FOM: essentially algebraic, open problems
Harvey Friedman
friedman at math.ohio-state.edu
Sun Mar 15 09:58:04 EST 1998
Reply to Mclarty 11:56AM 3/15/98:
Awodey 11:43PM 11/13/98 responded to Simpson saying:
>My point in bringing it (essentially algebraic) up was that it seems
>reasonable to regard
>the logical complexity of the axioms of a theory as a measure of simplicity
>that is at least as significant as the number of bytes occurring in those
>axioms, and so this is a sense in which the topos axioms are simpler than
>those for conventional elementary set theory.
I wrote in reply to Awodey:
>>Well, let's look at the logical complexity (in this sense) of the axioms
>>for topoi given by McLarty'posting of 9:21AM 2/6/98 Challenge axioms, final
>>draft.
>>
>>1. A
>>2. AE
>>3. A
>>4. AEA
>>5. A
>>6. AEA
>>7. A
>>8. axiom missing or nonexistent
>>9. AEA
>>10. AEA
>>11. AE
>>12. AEAEA
>>13. EAEA
>>14. AE
>>15. AEA
Mclarty writes:
> These are not the topos axioms. They are axioms for a
>particular kind of topos specified in your challenge.
Since Awodey was writing in the context of measuring "logical complexity"
of axioms, in response to Simpson who was talking about Mclarty's
presentation, it was natural to assume that he was talking about
presentations of topoi axioms for the purpose of f.o.m. - and not some
algebraic construction. Remember, algebra is not logic, and logic is not
algebra. So I responded about the logical complexity of the only
presentation made on the fom of topoi axioms for the purpose of f.o.m. If
you have another version of the topoi axioms for the purpose of f.o.m. then
by all means present it. It is a standard tool of classical f.o.m. to use
workable versions of predicate calculus with introduction of new symbols by
abbreviation and with partially defined terms. It appears to me that in any
style of setup relevant to f.o.m., the axioms of topoi will be already
significantly more complicated than those of even ZFC (ZC and Z being
simpler still). This is independent of and in addition to the fact that
they are philosophically incoherent, relying on the prior notion of set for
their coherence. The only way out of this is to complain about the use of
schemes in standard f.o.m. As I indicated before on the fom, schemes are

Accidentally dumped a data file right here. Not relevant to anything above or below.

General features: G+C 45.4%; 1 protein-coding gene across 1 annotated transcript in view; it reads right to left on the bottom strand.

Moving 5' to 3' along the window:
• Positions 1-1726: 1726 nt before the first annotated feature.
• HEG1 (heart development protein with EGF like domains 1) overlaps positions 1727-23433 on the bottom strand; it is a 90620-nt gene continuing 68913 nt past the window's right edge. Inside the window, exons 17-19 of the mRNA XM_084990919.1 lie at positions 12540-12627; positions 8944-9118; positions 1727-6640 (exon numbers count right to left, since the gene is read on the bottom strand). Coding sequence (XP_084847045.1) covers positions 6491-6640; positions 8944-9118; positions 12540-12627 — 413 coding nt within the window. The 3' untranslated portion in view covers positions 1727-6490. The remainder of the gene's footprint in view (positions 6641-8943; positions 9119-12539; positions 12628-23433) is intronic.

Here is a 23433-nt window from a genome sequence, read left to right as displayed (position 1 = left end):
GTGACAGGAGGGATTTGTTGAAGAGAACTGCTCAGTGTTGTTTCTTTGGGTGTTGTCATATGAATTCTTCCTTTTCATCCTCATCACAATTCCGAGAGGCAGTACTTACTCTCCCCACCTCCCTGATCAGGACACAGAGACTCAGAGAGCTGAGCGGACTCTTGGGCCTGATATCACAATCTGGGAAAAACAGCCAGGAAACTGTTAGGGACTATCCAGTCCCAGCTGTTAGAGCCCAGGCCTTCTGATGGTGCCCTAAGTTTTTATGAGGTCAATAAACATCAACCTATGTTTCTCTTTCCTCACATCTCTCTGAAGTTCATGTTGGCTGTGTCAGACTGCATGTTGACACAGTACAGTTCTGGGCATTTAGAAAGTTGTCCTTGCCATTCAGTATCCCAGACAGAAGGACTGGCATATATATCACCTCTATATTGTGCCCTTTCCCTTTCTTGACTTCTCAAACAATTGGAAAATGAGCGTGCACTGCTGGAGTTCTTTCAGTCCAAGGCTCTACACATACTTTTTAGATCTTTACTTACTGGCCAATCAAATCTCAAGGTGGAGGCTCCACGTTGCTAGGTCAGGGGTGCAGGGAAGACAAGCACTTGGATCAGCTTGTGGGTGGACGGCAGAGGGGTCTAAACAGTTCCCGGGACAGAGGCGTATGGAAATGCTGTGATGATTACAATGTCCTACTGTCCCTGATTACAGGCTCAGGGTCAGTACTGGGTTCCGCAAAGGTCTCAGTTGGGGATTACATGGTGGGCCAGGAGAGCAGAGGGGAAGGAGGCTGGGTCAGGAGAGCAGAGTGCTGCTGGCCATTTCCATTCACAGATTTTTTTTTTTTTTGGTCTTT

already used in the formulation of the underlying logic.
In fact, the axioms you wrote down are not only very clumsy in comparison
to standard axioms for set theory, they also are unusable as formal f.o.m.
For example, as I have said on the fom, I do not believe that one can
actually conveniently formalize mathematics in any formal system without
schemes. This is because mathematicians routinely use mere expressibility
(by wffs) as a sufficient criterion for object formation (i.e., forms of
comprehension), and do not carefully break up the relevant wffs into their
componenents and successively build up terms or introduce symbols by
definition for the components. This feature of the formalization of
mathematics is well known to people who actually do formalization of
mathematics - e.g., the Mizar people.
Mclarty writes:
> No, it is not [essentially algebraic]. You have to remember your
>own challenge, which
>was to write axioms in standard first order logic. Standard first
>order logic does not use partially defined terms, while I suppose
>everyone knows that category theory is most simply presented using
>them, and an essentially algebraic presentation uses them.
The essential challenge is to write down any formal system of any kind that
serves as a foundation for mathematics, in the sense that one can actually
conveniently formalize actual mathematics, in a way that bears any serious
resemblance to the way basic textbooks are written and the vast majority of
mathematicians teach rigorous mathematics. I gave the challenge in more
constrained terms simply as a result of the frustration of not being able
to communicate the form of the challenge given in the previous sentence.
This challenge has been reasonably met by the usual formal set theories -
with qualifications - but appears to be completely out of the question for
any alternative scheme for the reasons I stated above.
I should remind everyone that there appears to be no book which
systematically develops a serious amount of standard basic mathematics in a
(even quasi) formal system of categorical foundations. The slavish
translation of set theory into Boolean topoi does not accomplish this
satisfactorily.
> Challenges are generally not a helpful way to discuss an
>issue, because they tend to constrain the discussion to the